Plagiarism: A Terrible Plague on all Writers’ Houses


Plagiarism is seen overall as an inconvenient thing to encounter. However, some might not think of it as such a big deal to perpetrate it. It is easily presented and executed as a simple ‘copy-then-paste’ set of commands to a keyboard and a few more clicks to pass it in as your own. Whoever is perpetrating it might not have any remorse about doing it, even though it is 100% pure cheating.

As a creative writing major, plagiarism is a deep, dark, anxiety inducing fear. Arranging words into dialogue and paragraphs is my skill and ultimately, what I am putting lots of money into to develop into something with which to pay the bills in the future. We writers put sweat, tears, and blood into our writing, and maybe a couple coffee cup rings. It’s not just another assignment to us. It’s a way of life.

Though I have had only one brief encounter with plagiarism, it was infuriating. It had been an essay I had spent late into the evening working on, so I could get it in and over with. I hadn’t even noticed it had been stolen until the teacher made a comment about it. I was left with a bitter and defensive storm cloud over my head during the weekend.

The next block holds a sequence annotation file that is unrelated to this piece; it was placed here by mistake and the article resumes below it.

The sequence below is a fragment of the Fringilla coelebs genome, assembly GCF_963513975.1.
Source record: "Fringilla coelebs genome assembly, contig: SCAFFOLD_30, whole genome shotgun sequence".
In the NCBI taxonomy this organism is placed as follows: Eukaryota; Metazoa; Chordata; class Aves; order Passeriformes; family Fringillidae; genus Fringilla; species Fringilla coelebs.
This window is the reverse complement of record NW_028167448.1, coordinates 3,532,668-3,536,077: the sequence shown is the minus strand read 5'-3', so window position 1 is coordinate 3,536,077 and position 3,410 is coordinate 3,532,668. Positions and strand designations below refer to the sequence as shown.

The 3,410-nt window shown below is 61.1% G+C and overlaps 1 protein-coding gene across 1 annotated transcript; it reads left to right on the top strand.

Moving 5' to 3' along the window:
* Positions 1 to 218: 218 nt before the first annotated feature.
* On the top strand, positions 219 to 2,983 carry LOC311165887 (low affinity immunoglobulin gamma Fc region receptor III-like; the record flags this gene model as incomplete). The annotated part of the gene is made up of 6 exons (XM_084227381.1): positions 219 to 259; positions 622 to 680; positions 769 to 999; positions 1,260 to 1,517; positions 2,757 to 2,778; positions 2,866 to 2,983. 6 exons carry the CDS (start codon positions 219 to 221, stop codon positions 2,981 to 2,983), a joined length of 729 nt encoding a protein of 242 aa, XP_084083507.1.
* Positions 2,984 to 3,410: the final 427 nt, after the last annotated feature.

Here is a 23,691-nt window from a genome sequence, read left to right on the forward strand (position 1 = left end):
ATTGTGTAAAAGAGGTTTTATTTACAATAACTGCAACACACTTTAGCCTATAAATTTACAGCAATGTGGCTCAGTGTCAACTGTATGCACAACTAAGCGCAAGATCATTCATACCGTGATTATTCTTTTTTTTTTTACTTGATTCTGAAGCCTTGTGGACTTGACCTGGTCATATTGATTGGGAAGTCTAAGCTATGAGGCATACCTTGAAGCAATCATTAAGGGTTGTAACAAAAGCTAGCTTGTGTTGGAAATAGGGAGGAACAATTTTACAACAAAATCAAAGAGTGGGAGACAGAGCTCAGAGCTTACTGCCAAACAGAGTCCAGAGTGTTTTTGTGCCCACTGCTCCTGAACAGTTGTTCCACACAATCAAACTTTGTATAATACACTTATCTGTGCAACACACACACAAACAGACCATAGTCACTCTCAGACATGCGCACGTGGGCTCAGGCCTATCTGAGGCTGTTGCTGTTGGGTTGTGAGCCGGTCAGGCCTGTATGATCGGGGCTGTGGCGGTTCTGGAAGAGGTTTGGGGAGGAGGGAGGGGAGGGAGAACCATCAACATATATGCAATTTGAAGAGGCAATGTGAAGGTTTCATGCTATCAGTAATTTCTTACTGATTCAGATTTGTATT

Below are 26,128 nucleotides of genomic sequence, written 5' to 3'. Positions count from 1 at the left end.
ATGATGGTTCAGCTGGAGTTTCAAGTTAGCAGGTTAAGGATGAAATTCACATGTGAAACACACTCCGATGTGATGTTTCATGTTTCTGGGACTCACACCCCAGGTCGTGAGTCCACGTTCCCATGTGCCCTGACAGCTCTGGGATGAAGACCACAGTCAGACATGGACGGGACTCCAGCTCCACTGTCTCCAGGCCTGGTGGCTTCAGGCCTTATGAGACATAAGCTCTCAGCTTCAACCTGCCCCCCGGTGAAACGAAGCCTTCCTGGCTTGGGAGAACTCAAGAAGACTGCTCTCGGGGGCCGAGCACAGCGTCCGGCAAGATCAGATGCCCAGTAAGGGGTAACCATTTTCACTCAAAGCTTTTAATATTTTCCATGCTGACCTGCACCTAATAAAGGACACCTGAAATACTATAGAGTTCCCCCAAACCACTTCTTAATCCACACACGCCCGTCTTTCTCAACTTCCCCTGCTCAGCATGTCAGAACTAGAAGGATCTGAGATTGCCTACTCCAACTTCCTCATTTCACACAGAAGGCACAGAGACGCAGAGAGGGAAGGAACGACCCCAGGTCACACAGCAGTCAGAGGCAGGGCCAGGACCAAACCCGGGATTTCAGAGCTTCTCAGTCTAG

The situation wasn’t addressed until a couple emails later. The person who had stolen my essay had the gall to claim that they had written it, posted first, and insinuated I was the one who had taken it. It didn’t make any sense. My name had been on top of their paper they had passed in. I had passed it in a whole day ahead of them.

If there’s anything else related to plagiarism that bothers me, it’s the idea that it may be insinuated that you, the person who originally and organically created the work in the first place, are the cheater. It leaves a bad taste in your mouth no matter if the situation, and your name, is cleared up. It leaves you protective of your work, both professional and casual. It’s a tiny, worrying voice in the back of your head.

The bottom line is: don’t do it. Don’t commit plagiarism, and definitely don’t steal the work of a writer. Just don’t.

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Alex Roberts is currently majoring in Creative Writing at New England College. She is a former editor-in-chief for The NewEnglander. Her post-college plans include becoming an editor and perhaps penning a few novels here and there. When she is not suffering for her love of the written word, she enjoys making bad jokes as well as spending hours in bookstores because it reminds her she's alive. Reviews about her include: "A star, the kind that burns warmly and gently enough to support life on distant planets." and "Sometimes she can whip out a sweet essay in two hours but sometimes it takes her 3 times to spell Wednesday."
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